Eating problems after critical illness: I don't feel hungry or I feel full very quickly when I'm eating

15 Jun 2020

You may not feel like eating or you eat less than you used to eat before your critical illness. This is called ‘poor appetite’ and it is very common after critical illness. You may also feel full quickly when eating. This is called ‘early satiety’. These symptoms mean it can be difficult to get the nutrition that you need.

Why do I have poor appetite or feel full up quickly?

It is not entirely understood why these symptoms happen after critical illness. It is thought that being very unwell causes the body to release a number of hormones.  These hormones can reduce appetite signals from the brain or make our stomach empty more slowly and so we feel fuller.  If you have these symptoms and it affects how much you can eat, it means you can lose weight when you don’t want to.

How can I make sure I eat enough if I feel this way?

You will need a have a diet high in protein and energy so that every mouthful makes a difference. You can do this by eating more of the right foods and drinks or by adding more energy or protein to them (which is called fortifying or enriching).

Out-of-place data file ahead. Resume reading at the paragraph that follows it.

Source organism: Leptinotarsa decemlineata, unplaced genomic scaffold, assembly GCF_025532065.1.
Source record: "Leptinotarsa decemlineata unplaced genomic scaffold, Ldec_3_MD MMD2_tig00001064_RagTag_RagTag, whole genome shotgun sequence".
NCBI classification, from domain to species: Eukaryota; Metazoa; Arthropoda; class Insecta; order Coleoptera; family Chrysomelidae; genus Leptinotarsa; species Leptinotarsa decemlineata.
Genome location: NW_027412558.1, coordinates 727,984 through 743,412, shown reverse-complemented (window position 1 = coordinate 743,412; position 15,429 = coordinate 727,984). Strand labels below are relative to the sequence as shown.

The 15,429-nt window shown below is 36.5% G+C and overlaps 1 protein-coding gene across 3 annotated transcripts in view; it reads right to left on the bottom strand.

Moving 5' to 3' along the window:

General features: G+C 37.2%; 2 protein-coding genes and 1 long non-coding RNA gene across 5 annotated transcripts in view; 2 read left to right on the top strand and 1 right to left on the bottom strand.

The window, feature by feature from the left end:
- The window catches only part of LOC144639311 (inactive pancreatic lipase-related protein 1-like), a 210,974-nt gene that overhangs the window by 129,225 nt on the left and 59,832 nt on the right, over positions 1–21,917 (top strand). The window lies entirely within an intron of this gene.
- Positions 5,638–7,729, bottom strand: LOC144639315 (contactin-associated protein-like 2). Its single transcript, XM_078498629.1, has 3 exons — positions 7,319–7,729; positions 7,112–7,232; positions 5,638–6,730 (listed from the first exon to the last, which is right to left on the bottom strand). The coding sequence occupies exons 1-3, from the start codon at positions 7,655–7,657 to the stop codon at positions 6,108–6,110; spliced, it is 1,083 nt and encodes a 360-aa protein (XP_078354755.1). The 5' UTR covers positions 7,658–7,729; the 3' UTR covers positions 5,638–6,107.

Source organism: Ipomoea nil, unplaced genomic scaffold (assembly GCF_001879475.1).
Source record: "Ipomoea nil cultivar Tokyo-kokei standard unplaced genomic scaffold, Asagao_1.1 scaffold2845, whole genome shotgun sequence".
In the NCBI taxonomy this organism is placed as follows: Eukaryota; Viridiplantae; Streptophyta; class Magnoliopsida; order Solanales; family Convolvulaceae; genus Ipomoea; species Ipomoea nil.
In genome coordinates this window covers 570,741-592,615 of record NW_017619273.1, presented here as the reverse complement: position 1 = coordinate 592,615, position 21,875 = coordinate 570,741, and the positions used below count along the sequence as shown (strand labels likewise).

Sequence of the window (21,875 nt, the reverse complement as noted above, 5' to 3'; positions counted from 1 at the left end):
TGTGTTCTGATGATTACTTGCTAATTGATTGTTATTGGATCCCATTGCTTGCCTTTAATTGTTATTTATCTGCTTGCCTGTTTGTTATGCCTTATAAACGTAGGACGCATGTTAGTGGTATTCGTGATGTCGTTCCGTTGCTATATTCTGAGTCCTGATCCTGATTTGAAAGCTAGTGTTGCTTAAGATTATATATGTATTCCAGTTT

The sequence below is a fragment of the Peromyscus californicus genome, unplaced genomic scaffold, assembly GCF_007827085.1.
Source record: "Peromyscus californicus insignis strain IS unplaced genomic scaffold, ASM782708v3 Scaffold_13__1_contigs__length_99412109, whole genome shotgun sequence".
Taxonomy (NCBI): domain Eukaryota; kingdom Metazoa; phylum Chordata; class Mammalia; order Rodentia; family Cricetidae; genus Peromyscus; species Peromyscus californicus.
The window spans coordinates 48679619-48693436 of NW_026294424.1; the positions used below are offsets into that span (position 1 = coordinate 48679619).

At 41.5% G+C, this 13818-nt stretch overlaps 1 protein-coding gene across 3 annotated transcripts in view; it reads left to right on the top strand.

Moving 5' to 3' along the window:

Eating ‘little and often’

If you are finding eating difficult, having a full plate of food in front of you can feel overwhelming. One way to help this, is to eat smaller amounts more often during the day.  You can do this by having snacks in between meals and before bed so that you eat every 2-3 hours (about 6 times a day).

Here are some high protein and energy snack ideas:

fruit with cream/custard

creamy yogurt

crème caramel

custard tart

custard pot

rice pudding






mini chocolate/cereal bars


cheese/pâté and crackers

cheese cubes


savoury biscuits

bread sticks with humus/dips



salmon rolls

small pieces of pizza


pork pies


scotch eggs

sausage rolls


Bombay mix



spring rolls







breakfast cereal

Here are some other tips to help you eat:

  • eat whenever you feel hungry– like having cereal at midnight
  • try not to drink just before meals as this may fill you up and spoil your appetite
  • avoid fizzy drinks as they can make you feel full up
  • have ready-made meals in the fridge or freezer which you have either bought or made yourself
  • a short walk before a meal or some fresh air may help you feel hungry.

How can I have more energy and protein?

If you find you can only eat small amounts of food at each meal and you need to gain weight, it can help to eat foods and drinks that are high in energy and protein. This will help you get more nutrition without having to eat more food.